I finally got around to watching Julie and Julia. Thought it was a strangely bifurcated movie. Meryl Streep was fabulous, Stanley Tucci excellent too, and the whole Julia Child narrative very enjoyable overall. Amy Adams on the other hand was irritating and off-putting, the character Julie a narcissistic whiner, her husband deeply unappealing. Was this part of the movie filmed by a different director?
The movie felt to me like a bitter satire on the glib hollowness of contemporary life.
According to the movie, Julia and her husband’s 1950s expatriate experience is characterized by great beauty and charm, human connection, leisurely, unpretentious daily life, pleasure in friends and lovers, laughter, commitment to craft & cultural tradition, rewarding hard work. And, at a meta-level, by fantastic acting and fine film-making: Paris looks wonderful, Julia Child’s marriage is loving and playful, and Streep a total delight.
21st century Queens/NYC, on the other hand, is sort of a nightmare — of fake friends, narcissism, empty careers, soul-crushing architecture, and irritating, mannered acting. The Julie character has her contrived obsession with Julia Child, which feels mirrored or multiplied by Amy Adams’ over-perky portrayal of the character. I just found it depressing. It’s a totally unfair comparison, of course, apples and oranges: on the one hand, a major figure of 20th century American and international life; on the other, this self-involved would-be writer in Queens trying to promote her blog.
It feels so… sad, is if this is the choice (not that we have a choice):
Vibrant creativity, pleasure, friendship, beauty and sensual delight, immersion in complex and sustaining cultural traditions, passionate work performed for its own sake, and brilliant originality (Julia/ mid-century) vs.
Blogging and self-promotion — life lived as a PR stunt — in an apartment above a pizzeria in Queens (Julie/ contemporary life). Julie can be read as a figure for post-9/11 NYC and America: surrounded by reminders of the trauma (she works for the city taking calls from 9/11 victims) and doing anything she can to forget, to sublimate or repress, to withdraw into manic private activities and little projects of self-making. (At the risk of being humorless about it, there’s something off-putting about the way Julie completely tunes out the voices of the 9/11 victims in order to submerge herself completely in her foodie-Francophile fantasy.)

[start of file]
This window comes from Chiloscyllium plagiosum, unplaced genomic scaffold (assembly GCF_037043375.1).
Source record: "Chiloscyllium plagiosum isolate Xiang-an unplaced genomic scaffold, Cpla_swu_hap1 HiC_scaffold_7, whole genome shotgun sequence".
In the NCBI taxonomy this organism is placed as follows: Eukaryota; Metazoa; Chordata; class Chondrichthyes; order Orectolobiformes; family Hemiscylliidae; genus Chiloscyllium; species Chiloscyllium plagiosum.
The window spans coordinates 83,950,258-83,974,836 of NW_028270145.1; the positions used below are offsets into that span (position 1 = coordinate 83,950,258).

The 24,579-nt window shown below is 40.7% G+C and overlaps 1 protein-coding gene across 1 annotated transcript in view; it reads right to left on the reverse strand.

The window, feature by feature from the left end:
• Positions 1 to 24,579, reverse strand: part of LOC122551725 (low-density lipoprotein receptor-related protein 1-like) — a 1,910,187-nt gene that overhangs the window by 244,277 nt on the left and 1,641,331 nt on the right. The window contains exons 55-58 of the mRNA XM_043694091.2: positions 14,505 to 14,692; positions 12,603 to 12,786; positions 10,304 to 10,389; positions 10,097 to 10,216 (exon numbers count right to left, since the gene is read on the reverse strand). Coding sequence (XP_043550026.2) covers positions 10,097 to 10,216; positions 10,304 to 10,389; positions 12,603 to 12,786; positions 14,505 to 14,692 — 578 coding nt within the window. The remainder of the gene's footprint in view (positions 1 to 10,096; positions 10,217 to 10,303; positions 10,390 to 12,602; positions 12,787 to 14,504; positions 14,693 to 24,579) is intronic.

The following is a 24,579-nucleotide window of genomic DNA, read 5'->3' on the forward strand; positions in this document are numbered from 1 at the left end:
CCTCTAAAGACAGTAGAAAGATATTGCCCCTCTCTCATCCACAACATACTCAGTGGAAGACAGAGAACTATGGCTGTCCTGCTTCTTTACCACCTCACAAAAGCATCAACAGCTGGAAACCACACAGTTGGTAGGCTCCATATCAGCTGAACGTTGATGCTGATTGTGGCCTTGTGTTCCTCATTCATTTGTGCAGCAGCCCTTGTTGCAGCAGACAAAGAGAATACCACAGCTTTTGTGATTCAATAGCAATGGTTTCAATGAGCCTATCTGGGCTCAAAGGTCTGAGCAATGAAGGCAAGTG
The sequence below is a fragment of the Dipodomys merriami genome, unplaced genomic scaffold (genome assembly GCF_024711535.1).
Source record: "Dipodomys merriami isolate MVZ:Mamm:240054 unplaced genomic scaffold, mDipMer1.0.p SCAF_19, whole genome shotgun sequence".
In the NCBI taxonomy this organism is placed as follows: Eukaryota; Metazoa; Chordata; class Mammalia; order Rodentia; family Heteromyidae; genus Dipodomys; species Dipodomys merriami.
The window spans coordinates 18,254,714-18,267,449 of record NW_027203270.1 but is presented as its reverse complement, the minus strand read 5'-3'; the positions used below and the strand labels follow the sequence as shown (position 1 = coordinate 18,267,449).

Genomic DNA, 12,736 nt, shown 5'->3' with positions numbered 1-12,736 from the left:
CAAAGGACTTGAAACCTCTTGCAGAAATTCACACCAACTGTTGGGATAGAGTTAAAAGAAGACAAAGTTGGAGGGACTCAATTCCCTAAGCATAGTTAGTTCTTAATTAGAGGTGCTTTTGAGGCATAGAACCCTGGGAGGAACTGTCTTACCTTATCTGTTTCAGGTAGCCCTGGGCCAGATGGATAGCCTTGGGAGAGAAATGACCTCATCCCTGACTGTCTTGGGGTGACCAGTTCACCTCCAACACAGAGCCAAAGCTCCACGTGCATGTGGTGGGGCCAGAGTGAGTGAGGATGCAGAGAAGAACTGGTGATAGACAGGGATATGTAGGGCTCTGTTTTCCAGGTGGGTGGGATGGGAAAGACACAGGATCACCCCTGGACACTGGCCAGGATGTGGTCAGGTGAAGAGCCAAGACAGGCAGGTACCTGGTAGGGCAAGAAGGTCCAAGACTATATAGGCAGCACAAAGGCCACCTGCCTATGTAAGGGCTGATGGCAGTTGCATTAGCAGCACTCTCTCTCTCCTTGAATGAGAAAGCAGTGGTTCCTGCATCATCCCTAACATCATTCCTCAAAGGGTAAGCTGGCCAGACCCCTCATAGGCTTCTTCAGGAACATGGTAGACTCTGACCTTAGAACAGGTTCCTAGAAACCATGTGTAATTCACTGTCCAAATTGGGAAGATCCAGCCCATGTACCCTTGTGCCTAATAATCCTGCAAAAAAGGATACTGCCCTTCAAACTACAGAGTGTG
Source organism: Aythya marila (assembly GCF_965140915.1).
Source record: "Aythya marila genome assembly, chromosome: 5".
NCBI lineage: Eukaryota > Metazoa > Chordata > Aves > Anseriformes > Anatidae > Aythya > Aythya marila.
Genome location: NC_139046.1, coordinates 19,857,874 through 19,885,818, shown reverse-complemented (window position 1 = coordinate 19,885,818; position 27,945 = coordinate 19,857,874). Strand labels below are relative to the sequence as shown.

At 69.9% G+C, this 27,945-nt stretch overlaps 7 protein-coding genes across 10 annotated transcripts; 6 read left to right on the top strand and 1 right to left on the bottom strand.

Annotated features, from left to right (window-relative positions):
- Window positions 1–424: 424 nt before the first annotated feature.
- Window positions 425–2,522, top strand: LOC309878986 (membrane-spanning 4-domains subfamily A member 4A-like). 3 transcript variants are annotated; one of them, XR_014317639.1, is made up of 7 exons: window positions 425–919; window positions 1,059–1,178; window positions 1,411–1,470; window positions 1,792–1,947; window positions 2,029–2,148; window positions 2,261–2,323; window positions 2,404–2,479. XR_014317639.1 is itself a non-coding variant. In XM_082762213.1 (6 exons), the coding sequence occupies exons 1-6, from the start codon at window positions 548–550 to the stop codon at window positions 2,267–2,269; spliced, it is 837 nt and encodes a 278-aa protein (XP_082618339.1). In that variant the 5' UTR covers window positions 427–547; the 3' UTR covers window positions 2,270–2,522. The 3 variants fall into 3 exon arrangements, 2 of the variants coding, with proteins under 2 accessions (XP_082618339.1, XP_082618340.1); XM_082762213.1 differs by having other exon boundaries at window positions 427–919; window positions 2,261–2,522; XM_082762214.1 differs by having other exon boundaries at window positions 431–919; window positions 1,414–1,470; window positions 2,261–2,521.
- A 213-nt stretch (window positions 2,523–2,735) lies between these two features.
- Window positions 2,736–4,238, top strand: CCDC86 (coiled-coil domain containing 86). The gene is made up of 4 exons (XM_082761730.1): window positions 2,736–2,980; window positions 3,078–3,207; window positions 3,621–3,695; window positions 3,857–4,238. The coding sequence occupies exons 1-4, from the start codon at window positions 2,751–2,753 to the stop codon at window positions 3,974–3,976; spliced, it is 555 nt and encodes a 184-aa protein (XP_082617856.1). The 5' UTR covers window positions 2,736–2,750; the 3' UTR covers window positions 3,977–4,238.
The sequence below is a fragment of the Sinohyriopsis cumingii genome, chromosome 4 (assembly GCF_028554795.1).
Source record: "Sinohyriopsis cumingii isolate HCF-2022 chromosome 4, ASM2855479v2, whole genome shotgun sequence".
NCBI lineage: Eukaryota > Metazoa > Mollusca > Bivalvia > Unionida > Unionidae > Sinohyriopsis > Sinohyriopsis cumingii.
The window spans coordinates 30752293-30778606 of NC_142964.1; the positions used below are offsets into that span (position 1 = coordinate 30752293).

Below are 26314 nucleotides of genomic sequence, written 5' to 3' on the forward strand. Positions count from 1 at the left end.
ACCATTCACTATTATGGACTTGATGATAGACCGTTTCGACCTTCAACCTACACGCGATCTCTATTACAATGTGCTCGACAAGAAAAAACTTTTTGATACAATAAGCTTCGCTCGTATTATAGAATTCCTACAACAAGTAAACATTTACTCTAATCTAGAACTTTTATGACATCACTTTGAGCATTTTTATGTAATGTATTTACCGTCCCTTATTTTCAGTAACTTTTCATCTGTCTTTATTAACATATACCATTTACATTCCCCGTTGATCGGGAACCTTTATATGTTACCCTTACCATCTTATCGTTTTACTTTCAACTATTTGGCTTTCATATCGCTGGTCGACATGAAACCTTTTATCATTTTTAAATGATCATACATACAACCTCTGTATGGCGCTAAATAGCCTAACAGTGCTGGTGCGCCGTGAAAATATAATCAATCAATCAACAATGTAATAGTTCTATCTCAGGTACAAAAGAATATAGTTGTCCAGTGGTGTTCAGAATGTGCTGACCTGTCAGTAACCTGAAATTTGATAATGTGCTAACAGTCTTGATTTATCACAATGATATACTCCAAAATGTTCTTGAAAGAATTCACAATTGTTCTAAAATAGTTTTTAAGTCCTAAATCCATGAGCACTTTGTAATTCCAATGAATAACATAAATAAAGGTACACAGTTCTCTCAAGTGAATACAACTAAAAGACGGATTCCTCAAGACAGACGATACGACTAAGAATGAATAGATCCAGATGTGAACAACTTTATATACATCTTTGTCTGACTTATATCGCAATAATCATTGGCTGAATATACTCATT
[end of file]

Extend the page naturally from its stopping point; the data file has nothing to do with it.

I liked that the movie admitted that Julia Child herself hated Julie’s blog. This felt surprisingly honest because it works against the broader parallel the movie tries to put in place — with Julie getting her book contract for her blog (ludicrously) posited as equivalent to Julia’s publication of Mastering the Art of French Cooking. I wonder if this was contractual — if Julia or her people would only allow the film to go forward with this proviso of Julia’s disapproval?
The meaning of a “book” seems so different in the two contexts. For both Julia and Julie, the book contract is a personal fulfillment, a career goal, and a vindication. For Julia, though, the book is a summing up of an extended immersion into rich cultural traditions; an expression of her own love of food and French culture; a pedagogical tool to teach others to learn the same pleasures. For Julie, the book is a media event — the key moment is when she gets a write-up by Amanda Hesser in the Dining section of the New York Times and the agents start calling.
From “Julia” to “Julie“: the supplemental “e” trivializes, empties out substance, so food becomes the plaything of “foodies.”
Maybe the movie is actually deeply clever and sly? All this is intentional, and the movie is itself about the ways culture and creativity have now been reduced to shameless plagiarism of the past and narcissistic PR projects in personal branding.
p.s. Sarah once sat next to Julia Child at a hair salon in Cambridge; Julia complimented her hair.
p.p.s. Since I’m (partially) knocking Nora Ephron’s movie, I’ll also mention that I thought her recent Girl with the Dragon Tattoo parody in the New Yorker was hilarious.
p.p.s. Thinking more about it, I’m probably too hard on Amy Adams above; she probably did about as well as she could with this material & character.